One of the most difficult things about starting a new life living in Nice is meeting new people. Actually, I find it the most difficult part of moving anywhere in the world, not just Nice. As I get older, I realize I’m very much an introvert so mindless small talk makes me want to scream!
Thankfully, I already have a few friends in Nice from my previous visits last winter. But in order to branch out, I’ve been forcing myself to attend a few organized social gatherings through Meet Up and InterNations.
Meet Up #1 – Coffee Talk on a Sunday morning (seems so simple…)
Brief recap: Showed up at designated location. Saw a few people at a table but wasn’t sure if they were “Meet Up” people. Grabbed a cappuccino, took a seat outside and amused myself people-watching. Took a deep breath. Went back inside and asked the large table of about 10 people “Is this the Meet Up group?” One man muttered “Yes.” and continued his private conversation. Took a seat at the end of the table. The private conversations continued. I felt invisible. Took my cappuccino back outside and resumed people-watching.
(I may try again some Sunday morning soon…)
Meet Up #2 – Quiz Night at Blue Whale Pub
Brief recap: Showed up at the pub 15 minutes early and ordered a white wine. Took a seat at the bar. Tried to figure out who was with the Meet Up group. Asked one man “Are you with Meet Up?” “Huh?” he responded, looking at me like I was speaking Greek. “Oh, nothing,” I replied.
A few minutes later, a woman walked in who I recognized from my previous trips to Nice. She was also a music fan and followed many of the same local musicians. A friendly face! Things were looking up!
She approached me, not smiling. “You’re back. How long are you here?” she asked, obviously not excited to see me again.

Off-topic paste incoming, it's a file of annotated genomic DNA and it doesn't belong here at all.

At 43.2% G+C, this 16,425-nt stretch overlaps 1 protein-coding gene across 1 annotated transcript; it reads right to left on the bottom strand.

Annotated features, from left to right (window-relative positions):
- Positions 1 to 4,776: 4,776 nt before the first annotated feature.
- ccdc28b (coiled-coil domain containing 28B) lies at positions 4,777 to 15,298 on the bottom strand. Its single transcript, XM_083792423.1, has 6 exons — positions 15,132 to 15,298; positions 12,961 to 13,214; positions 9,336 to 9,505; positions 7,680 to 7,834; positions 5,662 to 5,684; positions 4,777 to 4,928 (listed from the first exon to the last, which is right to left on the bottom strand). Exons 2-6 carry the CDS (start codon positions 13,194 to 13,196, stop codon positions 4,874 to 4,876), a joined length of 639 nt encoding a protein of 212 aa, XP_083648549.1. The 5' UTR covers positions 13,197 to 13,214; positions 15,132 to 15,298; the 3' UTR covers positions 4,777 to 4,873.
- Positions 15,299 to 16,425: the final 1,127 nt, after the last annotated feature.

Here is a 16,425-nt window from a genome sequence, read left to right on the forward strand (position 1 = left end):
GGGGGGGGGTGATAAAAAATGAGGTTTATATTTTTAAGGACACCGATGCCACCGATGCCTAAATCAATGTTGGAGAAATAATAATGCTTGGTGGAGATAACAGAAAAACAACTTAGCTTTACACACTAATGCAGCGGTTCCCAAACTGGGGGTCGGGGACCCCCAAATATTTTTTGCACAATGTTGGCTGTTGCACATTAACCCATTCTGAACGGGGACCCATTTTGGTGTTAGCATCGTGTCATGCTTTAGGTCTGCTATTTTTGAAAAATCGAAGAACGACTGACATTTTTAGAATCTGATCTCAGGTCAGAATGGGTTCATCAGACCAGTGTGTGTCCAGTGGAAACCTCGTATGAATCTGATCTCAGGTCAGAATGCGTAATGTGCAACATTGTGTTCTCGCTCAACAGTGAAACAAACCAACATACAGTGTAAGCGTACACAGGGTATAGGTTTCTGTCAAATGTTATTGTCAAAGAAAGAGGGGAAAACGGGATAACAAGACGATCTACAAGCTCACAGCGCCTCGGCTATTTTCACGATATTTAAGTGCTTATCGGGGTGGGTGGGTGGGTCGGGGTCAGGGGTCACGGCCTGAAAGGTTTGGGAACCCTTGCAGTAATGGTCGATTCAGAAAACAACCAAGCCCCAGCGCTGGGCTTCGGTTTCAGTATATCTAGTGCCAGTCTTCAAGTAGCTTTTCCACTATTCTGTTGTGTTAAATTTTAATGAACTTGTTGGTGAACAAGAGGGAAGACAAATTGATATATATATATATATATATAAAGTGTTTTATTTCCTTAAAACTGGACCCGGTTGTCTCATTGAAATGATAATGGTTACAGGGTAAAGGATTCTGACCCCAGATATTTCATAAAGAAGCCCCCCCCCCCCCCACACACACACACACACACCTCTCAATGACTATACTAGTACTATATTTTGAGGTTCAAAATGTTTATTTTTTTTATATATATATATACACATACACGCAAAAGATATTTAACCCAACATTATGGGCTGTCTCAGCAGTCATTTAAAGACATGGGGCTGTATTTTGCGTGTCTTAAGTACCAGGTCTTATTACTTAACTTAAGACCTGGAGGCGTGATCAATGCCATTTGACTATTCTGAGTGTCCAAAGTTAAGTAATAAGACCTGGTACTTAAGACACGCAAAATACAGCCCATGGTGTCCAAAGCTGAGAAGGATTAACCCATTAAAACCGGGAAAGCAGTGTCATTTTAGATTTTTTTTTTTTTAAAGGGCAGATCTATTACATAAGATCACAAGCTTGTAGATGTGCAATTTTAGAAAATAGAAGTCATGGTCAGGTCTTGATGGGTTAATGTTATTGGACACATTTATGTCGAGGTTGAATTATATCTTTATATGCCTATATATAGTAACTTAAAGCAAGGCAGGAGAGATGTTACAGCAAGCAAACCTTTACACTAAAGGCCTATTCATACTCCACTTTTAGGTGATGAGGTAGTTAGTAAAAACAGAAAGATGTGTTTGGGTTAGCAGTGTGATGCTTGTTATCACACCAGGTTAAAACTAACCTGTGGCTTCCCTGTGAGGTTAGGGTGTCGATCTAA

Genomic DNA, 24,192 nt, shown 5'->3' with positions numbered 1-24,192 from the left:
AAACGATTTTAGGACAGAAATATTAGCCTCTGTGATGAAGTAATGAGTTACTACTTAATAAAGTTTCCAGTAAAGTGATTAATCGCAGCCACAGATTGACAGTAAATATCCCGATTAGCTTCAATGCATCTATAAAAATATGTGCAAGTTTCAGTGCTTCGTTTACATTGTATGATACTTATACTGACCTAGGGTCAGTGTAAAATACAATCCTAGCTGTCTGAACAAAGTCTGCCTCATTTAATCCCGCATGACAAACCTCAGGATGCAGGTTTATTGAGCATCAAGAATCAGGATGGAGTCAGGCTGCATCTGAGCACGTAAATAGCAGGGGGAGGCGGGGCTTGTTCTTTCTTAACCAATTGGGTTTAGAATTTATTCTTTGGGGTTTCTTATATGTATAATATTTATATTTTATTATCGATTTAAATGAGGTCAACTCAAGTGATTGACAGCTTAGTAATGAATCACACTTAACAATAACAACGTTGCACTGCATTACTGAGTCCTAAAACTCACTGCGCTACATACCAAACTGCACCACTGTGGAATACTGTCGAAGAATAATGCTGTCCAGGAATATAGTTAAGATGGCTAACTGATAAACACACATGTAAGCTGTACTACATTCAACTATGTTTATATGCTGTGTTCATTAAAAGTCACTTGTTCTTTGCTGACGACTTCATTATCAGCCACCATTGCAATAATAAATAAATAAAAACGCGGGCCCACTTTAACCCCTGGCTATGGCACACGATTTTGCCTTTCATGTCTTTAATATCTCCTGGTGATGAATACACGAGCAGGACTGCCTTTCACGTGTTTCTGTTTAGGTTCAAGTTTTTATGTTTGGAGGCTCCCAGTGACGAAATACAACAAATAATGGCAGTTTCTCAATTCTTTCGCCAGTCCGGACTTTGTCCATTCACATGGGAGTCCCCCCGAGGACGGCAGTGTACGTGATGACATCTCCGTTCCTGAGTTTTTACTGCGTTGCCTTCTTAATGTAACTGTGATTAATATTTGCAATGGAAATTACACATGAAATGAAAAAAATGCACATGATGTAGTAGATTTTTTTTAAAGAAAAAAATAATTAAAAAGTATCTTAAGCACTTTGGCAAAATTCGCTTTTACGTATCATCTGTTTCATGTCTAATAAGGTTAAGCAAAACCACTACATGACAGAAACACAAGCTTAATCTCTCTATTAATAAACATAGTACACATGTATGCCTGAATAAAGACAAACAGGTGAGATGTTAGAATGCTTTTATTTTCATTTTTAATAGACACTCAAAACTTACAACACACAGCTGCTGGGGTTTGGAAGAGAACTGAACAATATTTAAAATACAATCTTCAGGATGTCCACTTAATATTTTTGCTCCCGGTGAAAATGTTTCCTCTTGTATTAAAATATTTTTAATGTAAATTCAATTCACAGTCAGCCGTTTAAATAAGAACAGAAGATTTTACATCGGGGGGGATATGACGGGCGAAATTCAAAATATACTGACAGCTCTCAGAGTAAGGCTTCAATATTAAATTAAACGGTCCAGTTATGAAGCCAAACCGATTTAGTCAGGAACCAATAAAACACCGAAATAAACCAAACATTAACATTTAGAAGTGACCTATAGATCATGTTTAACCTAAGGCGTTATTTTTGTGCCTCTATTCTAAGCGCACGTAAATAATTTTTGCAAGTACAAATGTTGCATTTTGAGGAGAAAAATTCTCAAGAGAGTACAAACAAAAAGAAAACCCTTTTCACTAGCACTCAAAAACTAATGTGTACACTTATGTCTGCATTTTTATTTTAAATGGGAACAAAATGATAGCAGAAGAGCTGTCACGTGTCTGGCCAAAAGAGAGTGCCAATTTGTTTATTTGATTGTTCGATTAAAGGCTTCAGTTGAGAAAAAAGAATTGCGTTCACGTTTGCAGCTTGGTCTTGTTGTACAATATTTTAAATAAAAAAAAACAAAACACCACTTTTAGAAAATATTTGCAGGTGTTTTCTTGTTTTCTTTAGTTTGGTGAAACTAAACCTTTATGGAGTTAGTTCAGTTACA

“Forever”, I replied.
“Did you move back for XXXXX?” she asked, referring to one of the popular musicians in town.
“HUH?” I replied, shocked that she would even think that!
(Turns out she’s obsessed with XXXXX and viewed me as a threat to her obsession.)
I left the bar just as Quiz Night was beginning. Went to Le Butch (a gay bar) and ordered another glass of wine.
Attempt #3: InterNations Gathering – drinks and music on the beach
Brief recap: Got all dressed up. Went to designated beachside restaurant. Found a park bench. Sat there trying to talk myself into paying 13 Euros to go in and make small talk with a bunch of strangers. Just couldn’t do it.
Went to Le Butch (gay bar) and spent 7 Euros for a half carafe of wine. Happily sipped wine and watched people. Chatted with a nice gay couple from the UK.
Moral of these stories of my social failures – as a natural introvert, I need to just live my life in Nice and meet people in more authentic situations. It seems the forced socializing and awkward small talk don’t work for me. (If you haven’t read Susan Cain’s “Quiet – The Power of Introverts in a World That Can’t Stop Talking” I highly recommend it! It explains a lot!)
Creating a new routine living in Nice
One of the first things I’ve been focusing on is establishing a routine…a “new normal” in this new life.
I’ve found my favorite cafe (Nomad Cafe) where I can sit for hours, sip a cappuccino, and write.
Many evenings I wander down to the promenade for sunset. I stare at the water, watch the colors soften and morph into a Monet painting, and listen to music. (It’s great therapy!)
I’ve figured out which supermarkets have the best selection of Greek yogurt and delicious French wine.
Tuesday nights are usually spent at Shapko, listening to the amazing music of the always entertaining XXXXX. (She’s always there, sitting in the corner obsessing over him.)
Just a short walk from my temporary home is Garibaldi Place, with outdoor cafes offering the best Happy Hour deals in town (a glass of wine for 2 Euros!).
I also love discovering new places to add to my “routine”. One Sunday afternoon it was hot and I really needed a beer so I stopped at a cute little place with outdoor seating and a perfect view. I walked in and asked about any Happy Hour specials. “We’re always happy here!“, the woman responded happily.
So I ordered a beer and took a seat. “Nice place“, I thought. “I could become a regular here!“
I found out later it’s the most popular lesbian bar in the area. (Explains why they were so friendly!)
Living in Nice France isn’t something I had even considered prior to my spontaneous visit six months ago. But beginning again in this little slice of the French Rivera is exactly the drastic life change I needed.
Living in Nice France. Not easy, but well worth it!
What happens next? Find out right here in “A New Life in Nice, France – One Year Later.”